that the Chair talk to the coordination group to see what possible  
options are.

>> In fact, we should only use the latter to allow for specifying a  
>> standard for "acceptable" redundancy that is consistent across  
>> implementations (as Pat discusses below).
>>> On the other hand, it is clearly desireable to limit the  
>>> unbounded amount of redundancy that a simple entailment condition  
>>> would allow. Stating an appropriate compromise position between  
>>> these extremes is  difficultwhen we limited to using only  
>>> semantic notions and terminology, IMO largely because the very  
>>> idea of redundancy here is 'semantically invisible', i.e. a  
>>> redundant graph and its lean subgraphs are semantically  
>>> indistinguishable. Hence the need to protect the entailment-based  
>>> definitions with notions which really are not semantic at all,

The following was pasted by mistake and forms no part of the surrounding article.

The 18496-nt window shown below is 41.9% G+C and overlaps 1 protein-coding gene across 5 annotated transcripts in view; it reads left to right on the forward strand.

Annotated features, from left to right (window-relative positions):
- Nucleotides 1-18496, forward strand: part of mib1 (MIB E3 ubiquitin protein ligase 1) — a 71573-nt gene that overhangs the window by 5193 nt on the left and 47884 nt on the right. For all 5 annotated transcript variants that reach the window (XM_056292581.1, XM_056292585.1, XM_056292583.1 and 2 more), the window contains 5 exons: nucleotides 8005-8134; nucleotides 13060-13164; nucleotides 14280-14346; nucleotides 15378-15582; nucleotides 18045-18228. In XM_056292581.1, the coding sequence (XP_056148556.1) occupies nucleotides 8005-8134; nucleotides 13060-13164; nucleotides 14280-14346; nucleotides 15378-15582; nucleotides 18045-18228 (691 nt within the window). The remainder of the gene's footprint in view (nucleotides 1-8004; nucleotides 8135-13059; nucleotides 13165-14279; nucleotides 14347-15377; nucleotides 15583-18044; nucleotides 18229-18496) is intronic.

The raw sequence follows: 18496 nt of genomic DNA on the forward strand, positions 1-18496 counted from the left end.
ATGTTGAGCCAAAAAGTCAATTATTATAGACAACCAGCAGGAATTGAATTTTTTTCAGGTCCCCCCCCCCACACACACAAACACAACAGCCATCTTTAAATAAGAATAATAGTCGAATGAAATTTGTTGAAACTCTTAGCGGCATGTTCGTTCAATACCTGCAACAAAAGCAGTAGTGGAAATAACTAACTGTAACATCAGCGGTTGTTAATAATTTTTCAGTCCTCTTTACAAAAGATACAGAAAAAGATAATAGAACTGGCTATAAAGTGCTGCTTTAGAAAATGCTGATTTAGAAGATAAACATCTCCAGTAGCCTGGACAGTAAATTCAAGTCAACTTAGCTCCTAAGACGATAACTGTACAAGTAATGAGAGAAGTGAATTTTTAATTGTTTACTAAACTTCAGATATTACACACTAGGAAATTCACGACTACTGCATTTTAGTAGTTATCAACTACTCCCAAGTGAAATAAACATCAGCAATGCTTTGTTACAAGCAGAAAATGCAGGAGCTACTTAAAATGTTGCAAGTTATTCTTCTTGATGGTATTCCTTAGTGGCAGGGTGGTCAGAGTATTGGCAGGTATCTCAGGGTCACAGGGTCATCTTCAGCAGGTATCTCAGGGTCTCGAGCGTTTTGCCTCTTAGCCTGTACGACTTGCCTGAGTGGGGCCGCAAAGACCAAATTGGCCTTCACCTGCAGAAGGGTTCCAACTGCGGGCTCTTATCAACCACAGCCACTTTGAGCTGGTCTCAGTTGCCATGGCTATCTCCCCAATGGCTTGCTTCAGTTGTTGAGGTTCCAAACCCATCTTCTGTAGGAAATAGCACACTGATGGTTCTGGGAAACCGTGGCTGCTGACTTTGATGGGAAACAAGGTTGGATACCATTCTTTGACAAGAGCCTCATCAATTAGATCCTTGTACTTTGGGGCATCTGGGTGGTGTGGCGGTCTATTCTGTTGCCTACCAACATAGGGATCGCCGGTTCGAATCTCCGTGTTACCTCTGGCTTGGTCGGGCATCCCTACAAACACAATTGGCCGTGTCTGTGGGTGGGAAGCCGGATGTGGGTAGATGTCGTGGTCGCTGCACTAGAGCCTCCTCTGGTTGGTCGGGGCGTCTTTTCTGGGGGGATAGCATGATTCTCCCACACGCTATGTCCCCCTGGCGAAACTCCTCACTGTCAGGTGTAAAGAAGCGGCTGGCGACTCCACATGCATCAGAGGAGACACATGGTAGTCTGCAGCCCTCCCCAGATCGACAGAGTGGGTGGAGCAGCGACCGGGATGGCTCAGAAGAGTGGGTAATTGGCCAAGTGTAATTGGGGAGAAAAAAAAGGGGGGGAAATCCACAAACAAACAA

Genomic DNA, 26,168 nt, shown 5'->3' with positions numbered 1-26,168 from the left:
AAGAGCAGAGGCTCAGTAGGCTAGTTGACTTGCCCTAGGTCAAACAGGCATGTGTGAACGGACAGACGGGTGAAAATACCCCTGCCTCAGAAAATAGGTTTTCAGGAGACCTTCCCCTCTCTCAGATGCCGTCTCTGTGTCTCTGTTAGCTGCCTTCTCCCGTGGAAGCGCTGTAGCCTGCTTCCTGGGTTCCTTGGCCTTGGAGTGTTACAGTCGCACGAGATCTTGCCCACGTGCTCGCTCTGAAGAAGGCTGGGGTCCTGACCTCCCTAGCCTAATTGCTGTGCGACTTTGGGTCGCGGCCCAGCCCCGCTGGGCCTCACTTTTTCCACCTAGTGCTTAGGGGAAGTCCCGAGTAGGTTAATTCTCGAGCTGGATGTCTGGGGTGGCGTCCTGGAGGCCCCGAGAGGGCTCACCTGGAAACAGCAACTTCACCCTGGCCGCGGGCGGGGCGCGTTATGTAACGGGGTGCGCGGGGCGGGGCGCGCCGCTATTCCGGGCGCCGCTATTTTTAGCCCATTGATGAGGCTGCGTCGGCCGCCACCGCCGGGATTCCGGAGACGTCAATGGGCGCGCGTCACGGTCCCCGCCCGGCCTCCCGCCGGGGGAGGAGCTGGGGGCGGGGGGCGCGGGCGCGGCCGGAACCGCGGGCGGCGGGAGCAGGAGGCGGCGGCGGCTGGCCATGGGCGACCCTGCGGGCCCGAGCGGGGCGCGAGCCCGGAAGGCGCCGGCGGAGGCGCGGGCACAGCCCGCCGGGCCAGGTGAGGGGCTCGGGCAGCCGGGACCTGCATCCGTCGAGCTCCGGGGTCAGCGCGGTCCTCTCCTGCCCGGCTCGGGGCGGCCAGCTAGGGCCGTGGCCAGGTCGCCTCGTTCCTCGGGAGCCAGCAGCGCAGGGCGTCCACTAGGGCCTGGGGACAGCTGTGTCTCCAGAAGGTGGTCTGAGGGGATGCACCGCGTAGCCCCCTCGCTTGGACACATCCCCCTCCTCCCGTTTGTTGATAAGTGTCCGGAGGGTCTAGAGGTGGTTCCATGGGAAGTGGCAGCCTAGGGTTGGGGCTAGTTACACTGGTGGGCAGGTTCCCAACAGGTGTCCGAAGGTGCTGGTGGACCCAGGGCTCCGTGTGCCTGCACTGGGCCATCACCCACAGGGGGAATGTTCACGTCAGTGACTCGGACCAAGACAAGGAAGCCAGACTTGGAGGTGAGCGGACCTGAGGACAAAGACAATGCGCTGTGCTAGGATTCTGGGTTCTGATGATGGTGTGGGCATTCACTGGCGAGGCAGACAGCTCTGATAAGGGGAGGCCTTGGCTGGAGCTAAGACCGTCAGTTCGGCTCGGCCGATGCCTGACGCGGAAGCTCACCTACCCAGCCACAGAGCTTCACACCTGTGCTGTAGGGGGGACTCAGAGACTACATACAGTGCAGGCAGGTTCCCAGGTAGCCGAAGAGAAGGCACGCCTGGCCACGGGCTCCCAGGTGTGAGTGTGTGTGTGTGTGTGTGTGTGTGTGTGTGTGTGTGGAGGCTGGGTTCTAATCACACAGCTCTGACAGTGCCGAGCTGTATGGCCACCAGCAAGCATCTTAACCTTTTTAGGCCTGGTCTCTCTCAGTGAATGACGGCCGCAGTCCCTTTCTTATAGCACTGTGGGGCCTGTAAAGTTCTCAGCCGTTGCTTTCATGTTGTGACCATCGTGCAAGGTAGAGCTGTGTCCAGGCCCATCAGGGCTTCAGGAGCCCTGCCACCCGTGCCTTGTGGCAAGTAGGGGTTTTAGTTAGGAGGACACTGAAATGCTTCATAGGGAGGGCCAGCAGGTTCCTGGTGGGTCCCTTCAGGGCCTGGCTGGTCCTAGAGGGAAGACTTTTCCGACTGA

>>> such as the scoping set. In contrast, these scoping ideas are  
>>> trivial to express in an algorithmic framework, and the results  
>>> are intuitively very clear and easy to understand. So I think  
>>> that this way of dividing up the definitional work between a  
>>> semantic necessity and a syntactic/algorithmic sufficiency might  
>>> allow us to quickly and easily find a way to deal with redundancy  
>>> in answers which will be more or less right for practical  
>>> deployment.
>> [snip]
>> I do think that this should be *available* and the *default*, but  
>> i think too that if we don't make the irredundent answer sets  
>> available (if only by special user demand) then we aren't cohering  
>> with the semantics of RDF.
> Hmm. Not sure I agree with the "semantics of RDF" point exactly,